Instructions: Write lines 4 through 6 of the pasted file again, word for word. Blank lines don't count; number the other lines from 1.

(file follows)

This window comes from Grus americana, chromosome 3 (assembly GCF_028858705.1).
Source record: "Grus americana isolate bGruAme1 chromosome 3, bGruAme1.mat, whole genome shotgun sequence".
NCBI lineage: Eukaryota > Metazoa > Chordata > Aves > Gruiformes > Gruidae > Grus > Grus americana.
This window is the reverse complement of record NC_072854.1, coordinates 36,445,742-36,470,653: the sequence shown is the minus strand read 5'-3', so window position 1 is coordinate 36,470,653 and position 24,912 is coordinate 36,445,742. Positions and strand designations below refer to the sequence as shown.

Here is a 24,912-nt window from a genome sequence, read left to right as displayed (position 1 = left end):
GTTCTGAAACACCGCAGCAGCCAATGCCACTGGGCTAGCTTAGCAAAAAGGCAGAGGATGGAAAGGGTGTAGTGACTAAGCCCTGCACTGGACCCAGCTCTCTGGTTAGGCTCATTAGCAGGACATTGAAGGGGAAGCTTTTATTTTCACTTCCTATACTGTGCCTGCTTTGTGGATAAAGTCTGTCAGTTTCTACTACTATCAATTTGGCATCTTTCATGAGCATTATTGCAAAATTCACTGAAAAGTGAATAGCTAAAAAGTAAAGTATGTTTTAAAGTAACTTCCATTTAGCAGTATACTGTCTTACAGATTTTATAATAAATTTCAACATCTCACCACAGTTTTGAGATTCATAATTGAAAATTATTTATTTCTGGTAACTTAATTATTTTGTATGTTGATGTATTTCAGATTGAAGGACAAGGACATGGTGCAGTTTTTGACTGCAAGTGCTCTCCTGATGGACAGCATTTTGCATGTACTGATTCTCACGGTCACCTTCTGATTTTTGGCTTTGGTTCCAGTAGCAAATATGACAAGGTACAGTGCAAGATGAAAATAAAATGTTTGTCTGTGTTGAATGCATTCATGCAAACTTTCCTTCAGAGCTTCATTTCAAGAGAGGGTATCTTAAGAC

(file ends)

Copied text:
This window is the reverse complement of record NC_072854.1, coordinates 36,445,742-36,470,653: the sequence shown is the minus strand read 5'-3', so window position 1 is coordinate 36,470,653 and position 24,912 is coordinate 36,445,742. Positions and strand designations below refer to the sequence as shown.

Here is a 24,912-nt window from a genome sequence, read left to right as displayed (position 1 = left end):
GTTCTGAAACACCGCAGCAGCCAATGCCACTGGGCTAGCTTAGCAAAAAGGCAGAGGATGGAAAGGGTGTAGTGACTAAGCCCTGCACTGGACCCAGCTCTCTGGTTAGGCTCATTAGCAGGACATTGAAGGGGAAGCTTTTATTTTCACTTCCTATACTGTGCCTGCTTTGTGGATAAAGTCTGTCAGTTTCTACTACTATCAATTTGGCATCTTTCATGAGCATTATTGCAAAATTCACTGAAAAGTGAATAGCTAAAAAGTAAAGTATGTTTTAAAGTAACTTCCATTTAGCAGTATACTGTCTTACAGATTTTATAATAAATTTCAACATCTCACCACAGTTTTGAGATTCATAATTGAAAATTATTTATTTCTGGTAACTTAATTATTTTGTATGTTGATGTATTTCAGATTGAAGGACAAGGACATGGTGCAGTTTTTGACTGCAAGTGCTCTCCTGATGGACAGCATTTTGCATGTACTGATTCTCACGGTCACCTTCTGATTTTTGGCTTTGGTTCCAGTAGCAAATATGACAAGGTACAGTGCAAGATGAAAATAAAATGTTTGTCTGTGTTGAATGCATTCATGCAAACTTTCCTTCAGAGCTTCATTTCAAGAGAGGGTATCTTAAGAC